STREAMS Programming Guide


This appendix provides answers to frequently asked questions (FAQs).

A source of information on STREAMS performance is the paper “The BSD Packet Filter: A New Architecture for User-level Packet Capture” by McCanne & Van Jacobson in the 1993 Winter USENIX proceedings (also available as It includes detailed NIT vs. in-kernel BPF performance measurements and some explanation of results obtained.

With decent code in the kernel (not STREAMS) an in-kernel filter is much faster.

The following discussion provides answers to frequently asked IP interface questions.

What are the rules for naming a Network Interface Card (NIC) device driver?

Naming of the NIC device driver has the following constraints:

  • The name can contain alphanumeric and underscore (_) characters only

  • The first and last characters of the name cannot be a number

  • The name length cannot exceed 16 characters. The recommended length is 3–8 characters

What is the buffer reclaim policy for Network Interface (NIC) drivers?

Network Interface (NIC) drivers on the transmit side need to reclaim transmit buffers placed to the DMA hardware after the DMA operation has been completed. Because the reclaim operation is expensive, drivers often employ some “lazy-reclaim” scheme to either delay the buffer reclaim, coalesce many completed buffers together in one reclaim call, or both. The most aggressive scheme causes the handling of IO completion and buffer reclaiming to be postponed until a new transmit request is made but no empty slot is left on the DMA hardware.

Until recently in the Solaris operating environment, the network transmit buffers have been allocated from the kernel memory heap. The only detrimental effect from lazy reclaim is a waste of kernel memory that could have been freed up sooner.

The Solaris operating environment will employ a “zero-copy” scheme whenever possible. Under “zero-copy”, the stack will attempt to use client-supplied buffers through esballoc(9f) directly for network transmit, rather than allocating kernel heap. The “zero-copy” eliminates an expensive copy operation when moving data from a client supplied buffer to a kernel buffer.

Lazy reclaim on a client-supply transmit buffer can seriously impact the operation of the client subsystem or application that relies on a buffer to be released from the networking subsystem expediently. For this reason, NIC drivers employing any lazy reclaim scheme must ensure that buffer reclaim is not held up indefinitely. This requirement can be easily satisfied by ensuring that the driver uses a reclaim timer of tens of seconds or less.

Is there documentation that describes the interface between IP and network drivers, namely, the Sun-specific requirements not outlined in the DLPI Version 2 specification?

IP is a STREAMS module in the Solaris operating environment. Any module or driver interface with IP should follow the STREAMS mechanism. There are no specific requirements for the interface between IP and network drivers.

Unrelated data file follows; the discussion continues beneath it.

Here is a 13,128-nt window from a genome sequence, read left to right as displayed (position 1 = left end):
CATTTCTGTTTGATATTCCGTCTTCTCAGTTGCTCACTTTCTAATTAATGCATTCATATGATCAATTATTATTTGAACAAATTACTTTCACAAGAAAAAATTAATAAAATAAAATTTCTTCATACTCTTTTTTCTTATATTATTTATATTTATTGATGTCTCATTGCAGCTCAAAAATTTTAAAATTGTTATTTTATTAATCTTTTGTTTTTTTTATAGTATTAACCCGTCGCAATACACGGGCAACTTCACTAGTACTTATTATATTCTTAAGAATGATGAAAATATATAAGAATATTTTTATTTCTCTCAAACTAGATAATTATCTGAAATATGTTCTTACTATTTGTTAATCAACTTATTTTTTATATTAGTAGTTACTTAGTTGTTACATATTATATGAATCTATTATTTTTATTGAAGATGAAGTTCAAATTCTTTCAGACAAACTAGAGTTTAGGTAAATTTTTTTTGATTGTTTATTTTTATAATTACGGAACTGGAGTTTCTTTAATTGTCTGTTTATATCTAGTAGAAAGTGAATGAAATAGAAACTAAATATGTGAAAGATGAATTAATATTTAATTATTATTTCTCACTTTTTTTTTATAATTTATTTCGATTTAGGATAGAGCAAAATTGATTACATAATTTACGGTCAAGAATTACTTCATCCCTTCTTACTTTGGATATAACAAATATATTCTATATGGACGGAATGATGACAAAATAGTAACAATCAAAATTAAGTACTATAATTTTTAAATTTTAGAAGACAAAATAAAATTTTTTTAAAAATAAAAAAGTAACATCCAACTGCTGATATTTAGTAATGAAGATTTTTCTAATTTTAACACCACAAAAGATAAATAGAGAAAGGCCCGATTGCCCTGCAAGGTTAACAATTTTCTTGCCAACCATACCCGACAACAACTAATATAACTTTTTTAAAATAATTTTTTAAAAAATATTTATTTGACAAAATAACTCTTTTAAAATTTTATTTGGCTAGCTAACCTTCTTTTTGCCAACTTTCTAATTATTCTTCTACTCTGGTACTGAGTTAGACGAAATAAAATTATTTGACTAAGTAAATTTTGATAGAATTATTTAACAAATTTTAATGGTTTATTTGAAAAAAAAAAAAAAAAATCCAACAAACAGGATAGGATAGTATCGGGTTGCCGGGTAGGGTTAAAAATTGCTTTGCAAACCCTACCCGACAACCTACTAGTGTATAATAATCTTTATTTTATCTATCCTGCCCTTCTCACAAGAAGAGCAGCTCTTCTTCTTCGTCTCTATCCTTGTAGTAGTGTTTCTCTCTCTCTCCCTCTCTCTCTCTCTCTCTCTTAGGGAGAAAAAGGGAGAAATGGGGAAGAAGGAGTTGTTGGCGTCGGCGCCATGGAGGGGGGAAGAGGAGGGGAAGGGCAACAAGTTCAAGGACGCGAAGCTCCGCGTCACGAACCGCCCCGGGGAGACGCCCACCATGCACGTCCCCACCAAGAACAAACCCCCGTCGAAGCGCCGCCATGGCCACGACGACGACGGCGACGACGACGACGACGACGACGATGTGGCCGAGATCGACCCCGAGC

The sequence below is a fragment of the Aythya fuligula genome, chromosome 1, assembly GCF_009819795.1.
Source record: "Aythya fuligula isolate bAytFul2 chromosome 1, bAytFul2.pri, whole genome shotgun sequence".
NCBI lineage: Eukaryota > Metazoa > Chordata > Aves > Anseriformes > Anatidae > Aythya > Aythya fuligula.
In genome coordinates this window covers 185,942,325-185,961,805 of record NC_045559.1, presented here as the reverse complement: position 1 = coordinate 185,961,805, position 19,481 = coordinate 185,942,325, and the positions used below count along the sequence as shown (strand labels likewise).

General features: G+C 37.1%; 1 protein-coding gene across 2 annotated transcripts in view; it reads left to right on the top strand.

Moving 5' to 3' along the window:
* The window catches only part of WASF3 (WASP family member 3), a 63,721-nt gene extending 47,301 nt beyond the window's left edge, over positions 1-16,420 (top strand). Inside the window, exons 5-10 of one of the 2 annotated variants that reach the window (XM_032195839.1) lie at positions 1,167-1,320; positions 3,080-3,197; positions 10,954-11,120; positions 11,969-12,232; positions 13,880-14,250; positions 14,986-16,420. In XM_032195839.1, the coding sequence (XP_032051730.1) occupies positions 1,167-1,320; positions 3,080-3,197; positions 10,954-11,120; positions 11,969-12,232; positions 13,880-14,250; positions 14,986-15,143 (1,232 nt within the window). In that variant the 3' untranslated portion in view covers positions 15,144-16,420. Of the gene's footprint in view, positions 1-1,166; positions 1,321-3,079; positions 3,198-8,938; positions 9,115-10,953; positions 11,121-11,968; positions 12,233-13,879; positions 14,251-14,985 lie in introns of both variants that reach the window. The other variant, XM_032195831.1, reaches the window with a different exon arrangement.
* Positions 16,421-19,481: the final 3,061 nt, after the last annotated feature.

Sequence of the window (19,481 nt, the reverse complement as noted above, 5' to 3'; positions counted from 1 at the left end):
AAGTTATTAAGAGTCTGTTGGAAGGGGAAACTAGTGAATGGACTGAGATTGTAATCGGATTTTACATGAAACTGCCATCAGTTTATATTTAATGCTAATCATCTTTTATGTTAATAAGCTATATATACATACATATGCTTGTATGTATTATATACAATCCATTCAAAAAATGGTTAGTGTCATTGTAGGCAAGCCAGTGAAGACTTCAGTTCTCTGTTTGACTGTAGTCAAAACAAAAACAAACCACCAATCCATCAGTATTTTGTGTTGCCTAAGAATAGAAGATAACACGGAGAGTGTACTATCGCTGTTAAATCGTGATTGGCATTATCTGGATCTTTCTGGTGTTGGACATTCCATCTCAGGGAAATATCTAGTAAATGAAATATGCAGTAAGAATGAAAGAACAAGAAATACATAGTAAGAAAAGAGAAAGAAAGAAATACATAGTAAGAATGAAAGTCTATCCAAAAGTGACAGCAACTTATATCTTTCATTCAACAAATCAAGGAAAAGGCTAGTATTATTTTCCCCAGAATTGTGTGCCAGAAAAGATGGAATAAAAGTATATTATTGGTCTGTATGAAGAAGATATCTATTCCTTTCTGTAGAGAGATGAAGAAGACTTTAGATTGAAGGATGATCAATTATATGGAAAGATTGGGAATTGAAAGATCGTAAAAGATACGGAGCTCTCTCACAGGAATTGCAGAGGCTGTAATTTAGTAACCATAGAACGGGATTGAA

When an ifconfig device0 plumb is issued, the driver immediately receives a DL_INFO_REQ. Exactly what is required in the DL_INFO_ACK from a DLPI Style 2 provider?

Look at the dl_info_ack_t struct in /usr/include/sys/dlpi.h.

Can a driver be a clone driver and also a DLPI Style 2 provider? If so, how do I map the minor number selected in the open routine to an instance prior to a DL_ATTACH_REQ? The technique of using the minor number to obtain the instance in the getinfo routine is not valid prior to the DL_ATTACH_REQ.

Yes, it is possible for the driver to be a CLONE driver and also a DLPI Style 2 provider. The DL_ATTACH_REQ request assigns a physical point of attachment (PPA) to a stream. The DL_ATTACH_REQ request can be issued any time after a file or stream being opened. The DL_ATTACH_REQ request does not have anything to do with assigning, retrieving or mapping minor/instance number. Of course, you can issue a DL_ATTACH_REQ request for a file or stream with desired major/minor number. As for the question of mapping minor number to instance, usually the minor number (getminor(9F)) is the instance number.

In the examples, a minor node is created each time the driver's attach routine is called. How would a clone driver attach to multiple boards; that is, have multiple instances, and still only create one minor node?

For the clone driver, this might not be possible. A non-clone driver, it can use the bits information in a particular minor number, for example FF, to map all other minor nodes.

Do Solaris 2.1 Ethernet drivers support LLI 2.0 interfaces?

Do you mean DLPI (Data Link Provider interfaces) ? The Solaris 2.1 ethernet drivers, le and ie. both support DLPI. See the le(7D) man page.

Does Solaris 2.1 DLPI provide both connection-oriented services and connectionless services? Also, is your DLPI Version 2.0, which includes multicast facilities?

Yes and yes. Please see the dlpi(7P) man page. TCP and IP are STREAMS modules in the Solaris operating environment. The command strconf < /dev/tcp lists all the modules. STREAMS is not supported in SunOS 4 system TCP/IP.

Is multicasting supported on SunOS 4? If not, how can the customer obtain this feature?

IP multicast is a standard supported feature in the Solaris operating environment, but it is not supported in the SunOS 4 environment. If customers want to run an unsupported IP multicast on their SunOS 4 machines, it is available via anonymous FTP from in the file vmtp-ip/ipmulti-sunos41x.tar.Z.